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Leeds Pals
Lieutenant Colonel S.C. Taylor and officers of Leeds Pals stand in front of the decorated recruiting tram in June of 1915. Copyright Leeds Libraries and Information Service.
A rallying cry has gone out calling on communities in Leeds to be part of a city-wide commemoration to mark 100 years since the end of the First World War.

On Sunday, November 11, 2018, Leeds will join cities around the UK remembering the historic Armistice signing which finally brought the unprecedented conflict to a close a century ago.

To recognise the occasion, Leeds City Council is calling on residents to come forward with their own ideas and events to acknowledge the remarkable milestone.

Events already planned include a service of civic remembrance of the fallen on November 11, a special display celebrating peace at Leeds City Museum as well as a number of concerts and performances taking place locally.

Councillor Judith Blake, leader of Leeds City Council said: “The centenary of the Armistice is an event of global significance, but also carries great poignance for Leeds, as we remember the lost lives and reflect on the short-lived peace that followed.

“There are some great events taking place across the city, but we really want local groups to let us know their own plans so we can make this a day which brings the whole city together to commemorate a moment in history which should never be forgotten.”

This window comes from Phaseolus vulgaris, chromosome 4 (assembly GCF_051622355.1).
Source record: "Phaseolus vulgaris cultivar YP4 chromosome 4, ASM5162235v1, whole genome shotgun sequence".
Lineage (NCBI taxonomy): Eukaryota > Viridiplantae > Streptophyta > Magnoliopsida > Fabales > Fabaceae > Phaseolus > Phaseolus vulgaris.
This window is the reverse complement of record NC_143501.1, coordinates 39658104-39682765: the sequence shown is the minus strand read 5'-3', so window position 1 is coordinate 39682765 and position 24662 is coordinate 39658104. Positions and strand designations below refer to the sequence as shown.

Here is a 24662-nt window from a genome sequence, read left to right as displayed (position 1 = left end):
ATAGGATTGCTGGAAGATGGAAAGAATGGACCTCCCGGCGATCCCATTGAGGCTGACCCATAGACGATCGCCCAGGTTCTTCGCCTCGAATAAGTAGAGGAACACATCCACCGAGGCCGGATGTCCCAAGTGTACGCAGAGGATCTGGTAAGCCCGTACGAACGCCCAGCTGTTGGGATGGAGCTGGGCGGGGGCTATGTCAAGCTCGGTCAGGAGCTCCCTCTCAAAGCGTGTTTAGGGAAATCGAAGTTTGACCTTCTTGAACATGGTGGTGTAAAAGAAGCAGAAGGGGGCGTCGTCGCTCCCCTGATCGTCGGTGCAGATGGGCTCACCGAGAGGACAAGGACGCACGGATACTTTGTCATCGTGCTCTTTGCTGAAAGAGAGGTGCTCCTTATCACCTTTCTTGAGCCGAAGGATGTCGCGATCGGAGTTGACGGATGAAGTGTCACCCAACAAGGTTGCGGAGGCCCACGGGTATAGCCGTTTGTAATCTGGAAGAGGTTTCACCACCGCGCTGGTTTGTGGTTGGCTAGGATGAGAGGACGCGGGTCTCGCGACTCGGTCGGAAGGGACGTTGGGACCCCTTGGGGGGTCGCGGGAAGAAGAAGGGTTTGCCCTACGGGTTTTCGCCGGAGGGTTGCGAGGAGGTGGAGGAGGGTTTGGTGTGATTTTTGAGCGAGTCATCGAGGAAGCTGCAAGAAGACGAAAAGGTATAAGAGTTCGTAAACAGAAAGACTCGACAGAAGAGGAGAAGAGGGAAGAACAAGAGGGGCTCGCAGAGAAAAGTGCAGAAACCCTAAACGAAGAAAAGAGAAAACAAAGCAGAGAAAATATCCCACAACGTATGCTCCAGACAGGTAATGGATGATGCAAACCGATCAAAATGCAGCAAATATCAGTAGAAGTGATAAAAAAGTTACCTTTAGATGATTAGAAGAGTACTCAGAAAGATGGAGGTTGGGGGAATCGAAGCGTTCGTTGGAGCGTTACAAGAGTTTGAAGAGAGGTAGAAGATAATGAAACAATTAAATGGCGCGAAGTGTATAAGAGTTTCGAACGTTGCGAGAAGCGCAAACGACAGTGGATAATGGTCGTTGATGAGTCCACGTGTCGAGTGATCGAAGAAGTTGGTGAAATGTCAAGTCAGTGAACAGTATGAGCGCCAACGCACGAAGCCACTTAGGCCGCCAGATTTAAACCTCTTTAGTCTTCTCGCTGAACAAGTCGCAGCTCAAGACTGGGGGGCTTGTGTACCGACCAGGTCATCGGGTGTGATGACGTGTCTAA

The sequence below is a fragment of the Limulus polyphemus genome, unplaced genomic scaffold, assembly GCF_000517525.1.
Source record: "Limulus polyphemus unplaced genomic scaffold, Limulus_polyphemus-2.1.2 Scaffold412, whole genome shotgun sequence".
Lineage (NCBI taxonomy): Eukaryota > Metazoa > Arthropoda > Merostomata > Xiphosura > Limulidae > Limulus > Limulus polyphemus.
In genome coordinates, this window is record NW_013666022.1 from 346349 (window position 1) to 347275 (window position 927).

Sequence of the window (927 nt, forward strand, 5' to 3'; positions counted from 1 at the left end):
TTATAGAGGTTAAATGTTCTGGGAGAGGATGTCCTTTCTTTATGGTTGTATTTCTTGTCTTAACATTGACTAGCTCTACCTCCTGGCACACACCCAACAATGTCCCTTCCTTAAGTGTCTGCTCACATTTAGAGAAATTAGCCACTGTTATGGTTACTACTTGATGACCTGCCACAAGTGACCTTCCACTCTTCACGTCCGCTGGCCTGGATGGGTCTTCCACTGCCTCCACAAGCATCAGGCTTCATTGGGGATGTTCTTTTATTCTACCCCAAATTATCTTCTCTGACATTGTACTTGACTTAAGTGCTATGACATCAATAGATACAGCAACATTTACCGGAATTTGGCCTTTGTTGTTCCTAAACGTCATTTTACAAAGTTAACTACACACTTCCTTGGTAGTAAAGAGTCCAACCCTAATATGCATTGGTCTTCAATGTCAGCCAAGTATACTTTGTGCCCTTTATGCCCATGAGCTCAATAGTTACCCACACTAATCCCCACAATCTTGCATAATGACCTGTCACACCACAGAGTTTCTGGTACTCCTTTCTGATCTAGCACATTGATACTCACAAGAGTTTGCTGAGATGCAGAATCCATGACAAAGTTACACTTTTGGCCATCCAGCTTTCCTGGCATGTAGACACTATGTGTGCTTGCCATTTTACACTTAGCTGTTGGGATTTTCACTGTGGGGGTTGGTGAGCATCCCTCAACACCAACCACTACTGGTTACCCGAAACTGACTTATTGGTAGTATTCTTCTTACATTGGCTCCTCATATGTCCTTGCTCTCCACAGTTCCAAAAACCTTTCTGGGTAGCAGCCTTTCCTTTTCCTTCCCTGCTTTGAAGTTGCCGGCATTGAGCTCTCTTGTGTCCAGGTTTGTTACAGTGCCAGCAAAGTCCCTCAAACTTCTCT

Almost 10,000 Leeds citizens were killed during the First World War, including George Edwin Ellison, the Leeds-born army private who was the last British soldier to die in the war.

The streets of Leeds erupted in celebration at the news the war was over in 1918.

Armistice
View showing Armistice celebrations at the Barnbow National Filling Factory at the end of World War One.

Many men and some women were still mobilised and away from Leeds, so the responses to the Armistice were led by workers, many of them women, and by some university students, who made or bought flags to wave.

Local news organisations reported the Armistice with great enthusiasm, with the Yorkshire Evening Post writing: “The first effect of the news of the Armistice in Leeds was to empty the munitions factories and to fill the streets with crowds of women and girls and men in overalls singing and cheering and waving little flags.

“By noon the centre of the city was as crowded as during the promenade hours on Saturday and Sunday nights. Long queues were stood outside the shops where flags were sold.”